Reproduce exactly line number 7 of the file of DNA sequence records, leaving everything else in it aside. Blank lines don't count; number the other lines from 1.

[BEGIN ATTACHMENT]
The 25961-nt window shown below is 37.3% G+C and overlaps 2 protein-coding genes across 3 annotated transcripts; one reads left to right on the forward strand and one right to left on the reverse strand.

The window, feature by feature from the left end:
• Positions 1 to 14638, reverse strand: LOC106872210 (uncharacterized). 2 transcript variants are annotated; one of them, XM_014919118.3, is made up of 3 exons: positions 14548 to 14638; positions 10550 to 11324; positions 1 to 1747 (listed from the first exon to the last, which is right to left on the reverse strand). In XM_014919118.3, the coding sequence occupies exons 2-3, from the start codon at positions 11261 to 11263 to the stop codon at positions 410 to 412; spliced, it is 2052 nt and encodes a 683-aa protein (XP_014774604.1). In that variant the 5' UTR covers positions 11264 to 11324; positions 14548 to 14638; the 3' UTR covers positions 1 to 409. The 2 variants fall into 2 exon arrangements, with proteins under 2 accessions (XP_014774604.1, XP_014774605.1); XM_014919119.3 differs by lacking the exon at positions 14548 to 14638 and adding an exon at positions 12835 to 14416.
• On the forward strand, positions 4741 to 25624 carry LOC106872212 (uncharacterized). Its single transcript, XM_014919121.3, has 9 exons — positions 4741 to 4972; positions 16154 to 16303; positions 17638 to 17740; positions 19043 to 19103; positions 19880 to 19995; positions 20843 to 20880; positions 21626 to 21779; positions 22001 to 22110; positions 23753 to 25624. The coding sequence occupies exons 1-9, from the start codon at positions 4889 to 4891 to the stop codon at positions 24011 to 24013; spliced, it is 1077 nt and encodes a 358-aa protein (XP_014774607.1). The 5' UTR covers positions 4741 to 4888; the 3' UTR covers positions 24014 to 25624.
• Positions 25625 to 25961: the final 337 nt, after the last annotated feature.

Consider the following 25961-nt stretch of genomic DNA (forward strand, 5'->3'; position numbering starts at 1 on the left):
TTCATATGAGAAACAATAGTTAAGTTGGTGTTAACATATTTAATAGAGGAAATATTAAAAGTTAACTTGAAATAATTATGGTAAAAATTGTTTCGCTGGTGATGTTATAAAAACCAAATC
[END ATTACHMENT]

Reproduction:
TTCATATGAGAAACAATAGTTAAGTTGGTGTTAACATATTTAATAGAGGAAATATTAAAAGTTAACTTGAAATAATTATGGTAAAAATTGTTTCGCTGGTGATGTTATAAAAACCAAATC